• A lot of goodwill and organized efforts
  • Number one in volunteerism we want to be engaged
  • We want to involve the youth and they want to be involved
  • A desire to create a better future is present
  • We have a civic minded business community
  • Government officials are willing to engage in conversation
  • The neighborhood organizing toolbox is better

What is not working
  • Balance for voice online, paid professionals versus unpaid part-time volunteers
  • NIMBY versus the right to control impacts our neighborhood not easy to resolve
  • Location does engagement require going downtown or can downtown come to Community
  • General comments, Table 9
  • Youth engagement
  • More comfort with where youth are at
  • Invite them and you'll know
  • Without pressure to conform to adult expectations
  • How to bring in new people to community immigrants women
  • Expanded definition to being active in day to day activities
  • Engagement equals survival work taking care of family can all of those things be held together and equal community engagement
  • What is our community definition of successful community engagement

Table 10
What is working
  • Join your neighborhood organization
  • Tomorrow's leaders today
  • Familiarize ourselves with government agencies
  • School groups contributing
  • Youth empowerment in city and county involve youth voices
  • Puppetshows engaging school
  • Via Esperanza how to get Spanish-speaking parents involved
  • Parents joining to be effective leaders
  • Project ELF be involved in keeping people informed about city government
  • Social media

What is not working
  • People hampered by systems
  • Creativity comes outside systems
  • Mass printing
  • Social media contact only
  • Overloaded class sizes
  • No local government instruction in schools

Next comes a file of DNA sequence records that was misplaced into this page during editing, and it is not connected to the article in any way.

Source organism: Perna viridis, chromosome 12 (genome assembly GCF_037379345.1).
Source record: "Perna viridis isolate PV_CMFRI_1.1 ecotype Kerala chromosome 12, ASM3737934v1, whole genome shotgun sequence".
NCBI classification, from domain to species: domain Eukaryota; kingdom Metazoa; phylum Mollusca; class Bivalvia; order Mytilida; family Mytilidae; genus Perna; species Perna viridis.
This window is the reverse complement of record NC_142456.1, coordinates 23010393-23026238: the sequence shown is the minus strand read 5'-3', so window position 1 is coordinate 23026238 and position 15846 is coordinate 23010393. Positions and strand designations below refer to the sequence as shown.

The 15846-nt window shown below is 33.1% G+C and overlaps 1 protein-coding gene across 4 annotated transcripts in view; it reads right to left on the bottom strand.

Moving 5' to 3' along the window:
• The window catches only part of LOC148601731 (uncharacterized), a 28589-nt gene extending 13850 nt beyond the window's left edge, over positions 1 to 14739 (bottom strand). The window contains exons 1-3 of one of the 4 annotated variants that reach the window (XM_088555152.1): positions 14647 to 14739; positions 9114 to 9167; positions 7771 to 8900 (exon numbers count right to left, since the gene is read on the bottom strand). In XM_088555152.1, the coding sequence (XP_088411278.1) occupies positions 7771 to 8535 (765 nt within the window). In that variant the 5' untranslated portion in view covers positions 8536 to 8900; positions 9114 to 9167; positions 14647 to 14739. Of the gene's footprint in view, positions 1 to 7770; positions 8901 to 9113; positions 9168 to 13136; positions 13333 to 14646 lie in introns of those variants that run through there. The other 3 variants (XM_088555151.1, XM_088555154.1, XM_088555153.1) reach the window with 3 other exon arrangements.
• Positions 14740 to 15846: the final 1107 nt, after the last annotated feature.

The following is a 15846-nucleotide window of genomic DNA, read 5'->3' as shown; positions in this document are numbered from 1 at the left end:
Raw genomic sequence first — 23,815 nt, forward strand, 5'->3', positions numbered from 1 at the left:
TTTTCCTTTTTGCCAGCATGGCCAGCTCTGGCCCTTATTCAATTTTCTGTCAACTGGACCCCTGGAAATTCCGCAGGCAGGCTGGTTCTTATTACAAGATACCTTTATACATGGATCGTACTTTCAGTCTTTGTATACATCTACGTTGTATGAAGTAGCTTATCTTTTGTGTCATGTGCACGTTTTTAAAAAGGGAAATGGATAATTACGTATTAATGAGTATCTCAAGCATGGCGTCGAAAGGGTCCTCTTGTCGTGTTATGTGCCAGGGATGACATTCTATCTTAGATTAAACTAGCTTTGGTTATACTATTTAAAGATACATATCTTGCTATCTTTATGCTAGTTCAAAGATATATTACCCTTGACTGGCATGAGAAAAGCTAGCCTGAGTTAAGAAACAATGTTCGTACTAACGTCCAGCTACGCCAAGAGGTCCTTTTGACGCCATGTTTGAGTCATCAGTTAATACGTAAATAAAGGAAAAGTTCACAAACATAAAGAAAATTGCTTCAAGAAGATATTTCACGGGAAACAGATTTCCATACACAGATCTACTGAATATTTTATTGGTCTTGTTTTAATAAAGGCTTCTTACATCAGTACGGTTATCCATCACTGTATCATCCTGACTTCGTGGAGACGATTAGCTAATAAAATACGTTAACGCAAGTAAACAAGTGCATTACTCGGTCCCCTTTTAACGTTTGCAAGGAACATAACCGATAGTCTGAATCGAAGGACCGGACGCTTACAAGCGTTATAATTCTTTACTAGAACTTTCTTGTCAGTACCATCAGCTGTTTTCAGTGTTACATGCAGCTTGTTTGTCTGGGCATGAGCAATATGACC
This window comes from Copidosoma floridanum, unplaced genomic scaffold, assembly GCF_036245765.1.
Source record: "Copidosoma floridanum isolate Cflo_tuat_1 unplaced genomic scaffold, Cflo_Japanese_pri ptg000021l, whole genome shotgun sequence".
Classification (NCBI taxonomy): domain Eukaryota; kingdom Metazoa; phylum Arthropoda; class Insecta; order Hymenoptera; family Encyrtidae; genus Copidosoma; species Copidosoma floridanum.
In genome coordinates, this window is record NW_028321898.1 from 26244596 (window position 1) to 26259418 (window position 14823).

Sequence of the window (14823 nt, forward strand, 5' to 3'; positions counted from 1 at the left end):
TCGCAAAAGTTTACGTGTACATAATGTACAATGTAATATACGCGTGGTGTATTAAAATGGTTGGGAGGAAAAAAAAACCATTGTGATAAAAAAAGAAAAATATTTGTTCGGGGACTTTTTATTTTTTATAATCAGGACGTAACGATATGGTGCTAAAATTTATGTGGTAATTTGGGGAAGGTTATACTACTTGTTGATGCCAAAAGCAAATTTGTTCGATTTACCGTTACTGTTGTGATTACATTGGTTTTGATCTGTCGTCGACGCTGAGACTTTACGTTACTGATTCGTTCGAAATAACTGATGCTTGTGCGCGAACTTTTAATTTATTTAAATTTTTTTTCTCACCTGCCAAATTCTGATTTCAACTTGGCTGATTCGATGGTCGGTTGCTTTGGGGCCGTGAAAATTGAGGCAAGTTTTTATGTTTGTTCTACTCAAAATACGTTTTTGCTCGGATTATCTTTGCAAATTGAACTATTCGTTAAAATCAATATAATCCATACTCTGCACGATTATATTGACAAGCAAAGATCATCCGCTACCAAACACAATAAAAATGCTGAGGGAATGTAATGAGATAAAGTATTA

PART TWO: THEMES

t

Draft of Themes from Tables (each comment will include number of table, +/- for working, not working):

  1. Youth

  1. Schools & Families

  1. Neighborhoods

  1. City/County Government

  1. Diversity/Segregation

  1. Citizens/Individuals

  1. Religious Congregations

  1. Community Based Organizations

  1. Internet, Social Media, & Media
  2. Other, Miscellaneous, or ???


Theme: Youth

  • Welcoming youth 1+
  • Good role models 1-
  • Being able to influence youth to be more engaged in community 1-
  • Youth get it 3+
  • Not reaching the youth community 4-
  • Take best practices, values & focus on youth 7+
  • Youth are separated from participation in the community at an early age 7-
  • Programs help students for a better future: college prep, alumni share experience, mentors, fundraiser 8+
  • We want to involve youth and they want to be involved. 9+
  • More comfort with where youth are at, invite them and you’ll know 9-

Theme: Schools &/or Families
  • Having a (bad) name put on you (Elsie Allen) 1-
  • PTA-sponsored events engaging families in school activities 2+
  • School initiated forums discussing Andy Lopez 2+
  • County-wide initiatives promoting shared goals—upstream thinking, Cradle to Career. 2+
  • Parents showing up 3+
  • Schools are once again ethnically divided and are no longer neighborhood schools 5-
  • Bringing people together that would otherwise not engage 5-
  • Santa Rosa Junior College has a website 7+
  • New leadership at SRCS engaged with community & in collaboratives 7+
  • Change perception of school 8+
Theme: Schools &/or Families cont.
  • School segregation: Elsie Allen (Mexican/Latino), Montgomery (White) 8-
  • People embracing the idea that change may be a good idea 9+ (also added in themes: government, citizens)
  • School groups contributing 10+
  • Puppet shows engaging school
  • Via Esperanza, how to get Spanish-speaking parents involved (also added to CBO’s) 10+
  • Parents joining to be effective leaders 10+
  • Overloaded class sizes 10-
  • No local government instruction in schools 10-
  • Dial it down to micro-neighborhoods schools then tangible changes can be made (also added to neighborhoods) 3+

Theme: Neighborhoods
  • Neighborhood summits 2+ (also government?)
  • Neighborhood organizations 2+
  • Dial it down to micro-neighborhoods schools then tangible changes can be made 3+
  • Creating events that promote engagements: Mendocino gardens and other projects 5+
  • Creating Parks 5+
  • Some neighborhood associations work well 6+
  • Day and Night Festival in South Park 6+
  • Latino events not attended by entire community (also in diversity/segregation)  6-
  • Isolated provincially, geographically (also in diversity/segregation) 6-
  • Building relationships at block level 7+